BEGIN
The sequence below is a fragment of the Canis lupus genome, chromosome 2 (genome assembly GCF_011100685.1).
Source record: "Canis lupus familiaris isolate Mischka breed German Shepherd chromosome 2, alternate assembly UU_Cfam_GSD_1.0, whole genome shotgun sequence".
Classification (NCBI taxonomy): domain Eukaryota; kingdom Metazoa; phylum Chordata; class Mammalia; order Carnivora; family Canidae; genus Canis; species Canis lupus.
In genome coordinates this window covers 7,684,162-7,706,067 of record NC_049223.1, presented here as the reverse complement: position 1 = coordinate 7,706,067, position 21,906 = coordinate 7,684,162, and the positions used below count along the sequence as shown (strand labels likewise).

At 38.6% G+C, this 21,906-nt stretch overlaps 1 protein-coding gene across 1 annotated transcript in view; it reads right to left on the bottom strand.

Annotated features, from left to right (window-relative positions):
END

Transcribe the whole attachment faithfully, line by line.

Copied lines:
The sequence below is a fragment of the Canis lupus genome, chromosome 2 (genome assembly GCF_011100685.1).
Source record: "Canis lupus familiaris isolate Mischka breed German Shepherd chromosome 2, alternate assembly UU_Cfam_GSD_1.0, whole genome shotgun sequence".
Classification (NCBI taxonomy): domain Eukaryota; kingdom Metazoa; phylum Chordata; class Mammalia; order Carnivora; family Canidae; genus Canis; species Canis lupus.
In genome coordinates this window covers 7,684,162-7,706,067 of record NC_049223.1, presented here as the reverse complement: position 1 = coordinate 7,706,067, position 21,906 = coordinate 7,684,162, and the positions used below count along the sequence as shown (strand labels likewise).

At 38.6% G+C, this 21,906-nt stretch overlaps 1 protein-coding gene across 1 annotated transcript in view; it reads right to left on the bottom strand.

Annotated features, from left to right (window-relative positions):